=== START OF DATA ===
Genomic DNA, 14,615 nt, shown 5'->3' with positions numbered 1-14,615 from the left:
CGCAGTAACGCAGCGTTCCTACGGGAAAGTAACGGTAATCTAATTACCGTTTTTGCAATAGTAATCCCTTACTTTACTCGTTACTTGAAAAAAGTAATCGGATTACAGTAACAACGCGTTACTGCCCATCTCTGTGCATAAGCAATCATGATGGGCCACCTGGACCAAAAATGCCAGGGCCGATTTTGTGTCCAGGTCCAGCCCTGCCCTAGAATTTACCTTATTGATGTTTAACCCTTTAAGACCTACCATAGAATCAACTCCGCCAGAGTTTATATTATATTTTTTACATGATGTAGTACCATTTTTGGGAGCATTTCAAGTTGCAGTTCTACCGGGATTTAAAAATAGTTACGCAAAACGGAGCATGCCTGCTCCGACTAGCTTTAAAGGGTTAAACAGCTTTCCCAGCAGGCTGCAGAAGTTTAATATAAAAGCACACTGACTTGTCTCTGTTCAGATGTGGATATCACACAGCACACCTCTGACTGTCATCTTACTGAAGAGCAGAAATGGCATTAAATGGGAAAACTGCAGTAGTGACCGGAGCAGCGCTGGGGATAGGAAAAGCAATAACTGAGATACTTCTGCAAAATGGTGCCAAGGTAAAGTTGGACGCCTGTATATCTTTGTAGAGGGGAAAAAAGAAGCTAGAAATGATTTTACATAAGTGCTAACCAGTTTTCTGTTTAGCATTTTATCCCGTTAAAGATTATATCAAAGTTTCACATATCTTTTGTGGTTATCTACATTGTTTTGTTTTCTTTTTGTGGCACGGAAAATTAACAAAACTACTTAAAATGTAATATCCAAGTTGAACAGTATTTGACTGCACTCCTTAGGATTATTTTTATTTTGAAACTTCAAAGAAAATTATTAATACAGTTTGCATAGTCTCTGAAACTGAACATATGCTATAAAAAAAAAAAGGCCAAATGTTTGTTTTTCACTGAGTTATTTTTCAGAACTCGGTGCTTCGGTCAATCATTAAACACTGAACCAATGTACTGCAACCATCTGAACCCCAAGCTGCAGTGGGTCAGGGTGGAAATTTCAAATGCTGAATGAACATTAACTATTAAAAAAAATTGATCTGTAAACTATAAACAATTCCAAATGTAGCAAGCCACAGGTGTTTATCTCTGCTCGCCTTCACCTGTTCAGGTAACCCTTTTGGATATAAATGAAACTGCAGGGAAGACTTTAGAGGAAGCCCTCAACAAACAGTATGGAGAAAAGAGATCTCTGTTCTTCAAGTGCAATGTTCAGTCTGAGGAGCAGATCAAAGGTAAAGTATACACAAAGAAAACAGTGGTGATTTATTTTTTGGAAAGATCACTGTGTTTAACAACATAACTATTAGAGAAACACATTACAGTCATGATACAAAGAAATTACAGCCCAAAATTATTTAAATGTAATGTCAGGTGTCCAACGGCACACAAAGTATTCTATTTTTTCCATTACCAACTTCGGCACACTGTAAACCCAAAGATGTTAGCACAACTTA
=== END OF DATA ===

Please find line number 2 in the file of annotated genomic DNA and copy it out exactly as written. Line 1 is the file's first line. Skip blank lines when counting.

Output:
CGCAGTAACGCAGCGTTCCTACGGGAAAGTAACGGTAATCTAATTACCGTTTTTGCAATAGTAATCCCTTACTTTACTCGTTACTTGAAAAAAGTAATCGGATTACAGTAACAACGCGTTACTGCCCATCTCTGTGCATAAGCAATCATGATGGGCCACCTGGACCAAAAATGCCAGGGCCGATTTTGTGTCCAGGTCCAGCCCTGCCCTAGAATTTACCTTATTGATGTTTAACCCTTTAAGACCTACCATAGAATCAACTCCGCCAGAGTTTATATTATATTTTTTACATGATGTAGTACCATTTTTGGGAGCATTTCAAGTTGCAGTTCTACCGGGATTTAAAAATAGTTACGCAAAACGGAGCATGCCTGCTCCGACTAGCTTTAAAGGGTTAAACAGCTTTCCCAGCAGGCTGCAGAAGTTTAATATAAAAGCACACTGACTTGTCTCTGTTCAGATGTGGATATCACACAGCACACCTCTGACTGTCATCTTACTGAAGAGCAGAAATGGCATTAAATGGGAAAACTGCAGTAGTGACCGGAGCAGCGCTGGGGATAGGAAAAGCAATAACTGAGATACTTCTGCAAAATGGTGCCAAGGTAAAGTTGGACGCCTGTATATCTTTGTAGAGGGGAAAAAAGAAGCTAGAAATGATTTTACATAAGTGCTAACCAGTTTTCTGTTTAGCATTTTATCCCGTTAAAGATTATATCAAAGTTTCACATATCTTTTGTGGTTATCTACATTGTTTTGTTTTCTTTTTGTGGCACGGAAAATTAACAAAACTACTTAAAATGTAATATCCAAGTTGAACAGTATTTGACTGCACTCCTTAGGATTATTTTTATTTTGAAACTTCAAAGAAAATTATTAATACAGTTTGCATAGTCTCTGAAACTGAACATATGCTATAAAAAAAAAAAGGCCAAATGTTTGTTTTTCACTGAGTTATTTTTCAGAACTCGGTGCTTCGGTCAATCATTAAACACTGAACCAATGTACTGCAACCATCTGAACCCCAAGCTGCAGTGGGTCAGGGTGGAAATTTCAAATGCTGAATGAACATTAACTATTAAAAAAAATTGATCTGTAAACTATAAACAATTCCAAATGTAGCAAGCCACAGGTGTTTATCTCTGCTCGCCTTCACCTGTTCAGGTAACCCTTTTGGATATAAATGAAACTGCAGGGAAGACTTTAGAGGAAGCCCTCAACAAACAGTATGGAGAAAAGAGATCTCTGTTCTTCAAGTGCAATGTTCAGTCTGAGGAGCAGATCAAAGGTAAAGTATACACAAAGAAAACAGTGGTGATTTATTTTTTGGAAAGATCACTGTGTTTAACAACATAACTATTAGAGAAACACATTACAGTCATGATACAAAGAAATTACAGCCCAAAATTATTTAAATGTAATGTCAGGTGTCCAACGGCACACAAAGTATTCTATTTTTTCCATTACCAACTTCGGCACACTGTAAACCCAAAGATGTTAGCACAACTTA